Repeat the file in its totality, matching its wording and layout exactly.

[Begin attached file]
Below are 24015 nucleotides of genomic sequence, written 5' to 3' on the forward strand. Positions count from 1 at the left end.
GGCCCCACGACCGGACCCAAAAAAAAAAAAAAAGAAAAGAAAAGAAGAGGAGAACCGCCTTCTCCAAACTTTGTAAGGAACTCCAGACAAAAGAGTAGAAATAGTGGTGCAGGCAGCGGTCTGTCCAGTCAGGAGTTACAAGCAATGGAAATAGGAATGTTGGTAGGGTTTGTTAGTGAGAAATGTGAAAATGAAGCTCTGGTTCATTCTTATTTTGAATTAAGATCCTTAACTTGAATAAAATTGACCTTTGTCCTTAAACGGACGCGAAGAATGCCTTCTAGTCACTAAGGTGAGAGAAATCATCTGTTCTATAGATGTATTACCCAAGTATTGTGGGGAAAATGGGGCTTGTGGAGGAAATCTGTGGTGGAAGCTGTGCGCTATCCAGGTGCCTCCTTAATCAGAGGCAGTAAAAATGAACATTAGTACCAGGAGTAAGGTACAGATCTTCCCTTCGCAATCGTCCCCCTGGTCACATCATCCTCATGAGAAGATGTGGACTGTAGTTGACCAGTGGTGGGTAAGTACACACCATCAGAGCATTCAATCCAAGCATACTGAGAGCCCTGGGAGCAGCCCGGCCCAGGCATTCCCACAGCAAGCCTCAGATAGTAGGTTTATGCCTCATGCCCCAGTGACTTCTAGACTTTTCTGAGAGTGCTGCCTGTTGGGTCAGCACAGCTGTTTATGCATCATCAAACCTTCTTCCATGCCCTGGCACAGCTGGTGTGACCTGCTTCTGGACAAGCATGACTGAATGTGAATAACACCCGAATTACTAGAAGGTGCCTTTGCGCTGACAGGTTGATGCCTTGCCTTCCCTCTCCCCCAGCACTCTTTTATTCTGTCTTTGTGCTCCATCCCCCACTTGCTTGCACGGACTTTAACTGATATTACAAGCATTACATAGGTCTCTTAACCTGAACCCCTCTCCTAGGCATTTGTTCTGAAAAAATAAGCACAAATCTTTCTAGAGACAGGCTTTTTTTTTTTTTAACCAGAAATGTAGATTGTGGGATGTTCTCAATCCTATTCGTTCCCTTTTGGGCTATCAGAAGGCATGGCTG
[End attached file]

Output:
Below are 24015 nucleotides of genomic sequence, written 5' to 3' on the forward strand. Positions count from 1 at the left end.
GGCCCCACGACCGGACCCAAAAAAAAAAAAAAAGAAAAGAAAAGAAGAGGAGAACCGCCTTCTCCAAACTTTGTAAGGAACTCCAGACAAAAGAGTAGAAATAGTGGTGCAGGCAGCGGTCTGTCCAGTCAGGAGTTACAAGCAATGGAAATAGGAATGTTGGTAGGGTTTGTTAGTGAGAAATGTGAAAATGAAGCTCTGGTTCATTCTTATTTTGAATTAAGATCCTTAACTTGAATAAAATTGACCTTTGTCCTTAAACGGACGCGAAGAATGCCTTCTAGTCACTAAGGTGAGAGAAATCATCTGTTCTATAGATGTATTACCCAAGTATTGTGGGGAAAATGGGGCTTGTGGAGGAAATCTGTGGTGGAAGCTGTGCGCTATCCAGGTGCCTCCTTAATCAGAGGCAGTAAAAATGAACATTAGTACCAGGAGTAAGGTACAGATCTTCCCTTCGCAATCGTCCCCCTGGTCACATCATCCTCATGAGAAGATGTGGACTGTAGTTGACCAGTGGTGGGTAAGTACACACCATCAGAGCATTCAATCCAAGCATACTGAGAGCCCTGGGAGCAGCCCGGCCCAGGCATTCCCACAGCAAGCCTCAGATAGTAGGTTTATGCCTCATGCCCCAGTGACTTCTAGACTTTTCTGAGAGTGCTGCCTGTTGGGTCAGCACAGCTGTTTATGCATCATCAAACCTTCTTCCATGCCCTGGCACAGCTGGTGTGACCTGCTTCTGGACAAGCATGACTGAATGTGAATAACACCCGAATTACTAGAAGGTGCCTTTGCGCTGACAGGTTGATGCCTTGCCTTCCCTCTCCCCCAGCACTCTTTTATTCTGTCTTTGTGCTCCATCCCCCACTTGCTTGCACGGACTTTAACTGATATTACAAGCATTACATAGGTCTCTTAACCTGAACCCCTCTCCTAGGCATTTGTTCTGAAAAAATAAGCACAAATCTTTCTAGAGACAGGCTTTTTTTTTTTTTAACCAGAAATGTAGATTGTGGGATGTTCTCAATCCTATTCGTTCCCTTTTGGGCTATCAGAAGGCATGGCTG